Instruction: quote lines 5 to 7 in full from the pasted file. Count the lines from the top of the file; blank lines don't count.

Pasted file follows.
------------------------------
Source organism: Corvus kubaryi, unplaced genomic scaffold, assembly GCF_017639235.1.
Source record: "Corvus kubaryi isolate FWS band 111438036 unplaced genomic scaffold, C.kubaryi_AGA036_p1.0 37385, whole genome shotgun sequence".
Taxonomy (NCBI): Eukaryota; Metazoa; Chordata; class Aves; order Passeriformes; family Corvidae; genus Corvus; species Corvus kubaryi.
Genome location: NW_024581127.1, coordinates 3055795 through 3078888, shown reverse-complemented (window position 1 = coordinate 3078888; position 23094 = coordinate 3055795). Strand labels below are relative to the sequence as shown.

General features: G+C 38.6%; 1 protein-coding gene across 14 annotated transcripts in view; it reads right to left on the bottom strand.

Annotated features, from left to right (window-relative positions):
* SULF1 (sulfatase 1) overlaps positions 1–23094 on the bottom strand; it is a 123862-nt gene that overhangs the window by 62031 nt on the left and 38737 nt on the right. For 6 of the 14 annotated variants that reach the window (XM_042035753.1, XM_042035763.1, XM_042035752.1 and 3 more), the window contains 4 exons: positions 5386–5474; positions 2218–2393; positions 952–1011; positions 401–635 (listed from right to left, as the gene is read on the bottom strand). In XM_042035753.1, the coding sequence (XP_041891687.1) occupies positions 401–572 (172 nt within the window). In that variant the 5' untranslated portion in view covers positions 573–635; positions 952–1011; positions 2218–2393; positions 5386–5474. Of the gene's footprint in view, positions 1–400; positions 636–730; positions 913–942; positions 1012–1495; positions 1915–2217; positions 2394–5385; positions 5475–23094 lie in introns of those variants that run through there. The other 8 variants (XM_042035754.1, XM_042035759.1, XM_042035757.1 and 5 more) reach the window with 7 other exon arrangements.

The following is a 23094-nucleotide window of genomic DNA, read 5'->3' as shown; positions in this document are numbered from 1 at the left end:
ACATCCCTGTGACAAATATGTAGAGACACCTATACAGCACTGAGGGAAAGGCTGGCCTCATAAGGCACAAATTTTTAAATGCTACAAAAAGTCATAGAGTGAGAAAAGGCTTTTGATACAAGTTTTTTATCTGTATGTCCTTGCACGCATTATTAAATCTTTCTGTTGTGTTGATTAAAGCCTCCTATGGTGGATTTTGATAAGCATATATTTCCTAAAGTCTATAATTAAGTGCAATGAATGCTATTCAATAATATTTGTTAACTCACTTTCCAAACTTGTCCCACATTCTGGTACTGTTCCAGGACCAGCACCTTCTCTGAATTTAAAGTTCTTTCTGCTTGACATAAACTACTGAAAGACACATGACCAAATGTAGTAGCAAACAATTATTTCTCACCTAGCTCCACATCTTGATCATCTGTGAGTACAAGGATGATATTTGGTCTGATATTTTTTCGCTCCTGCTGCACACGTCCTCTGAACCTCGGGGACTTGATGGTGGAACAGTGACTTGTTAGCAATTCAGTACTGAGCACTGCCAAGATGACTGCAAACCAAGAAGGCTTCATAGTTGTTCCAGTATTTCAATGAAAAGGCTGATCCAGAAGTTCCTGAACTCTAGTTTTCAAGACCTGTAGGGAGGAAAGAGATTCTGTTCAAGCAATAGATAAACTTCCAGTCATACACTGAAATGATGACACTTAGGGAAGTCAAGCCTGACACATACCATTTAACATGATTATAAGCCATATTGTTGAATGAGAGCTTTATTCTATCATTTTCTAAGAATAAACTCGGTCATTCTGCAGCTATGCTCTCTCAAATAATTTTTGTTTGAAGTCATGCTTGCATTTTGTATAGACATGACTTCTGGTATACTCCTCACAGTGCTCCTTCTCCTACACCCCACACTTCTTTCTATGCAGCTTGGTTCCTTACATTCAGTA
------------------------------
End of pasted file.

General features: G+C 38.6%; 1 protein-coding gene across 14 annotated transcripts in view; it reads right to left on the bottom strand.

Annotated features, from left to right (window-relative positions):
* SULF1 (sulfatase 1) overlaps positions 1–23094 on the bottom strand; it is a 123862-nt gene that overhangs the window by 62031 nt on the left and 38737 nt on the right. For 6 of the 14 annotated variants that reach the window (XM_042035753.1, XM_042035763.1, XM_042035752.1 and 3 more), the window contains 4 exons: positions 5386–5474; positions 2218–2393; positions 952–1011; positions 401–635 (listed from right to left, as the gene is read on the bottom strand). In XM_042035753.1, the coding sequence (XP_041891687.1) occupies positions 401–572 (172 nt within the window). In that variant the 5' untranslated portion in view covers positions 573–635; positions 952–1011; positions 2218–2393; positions 5386–5474. Of the gene's footprint in view, positions 1–400; positions 636–730; positions 913–942; positions 1012–1495; positions 1915–2217; positions 2394–5385; positions 5475–23094 lie in introns of those variants that run through there. The other 8 variants (XM_042035754.1, XM_042035759.1, XM_042035757.1 and 5 more) reach the window with 7 other exon arrangements.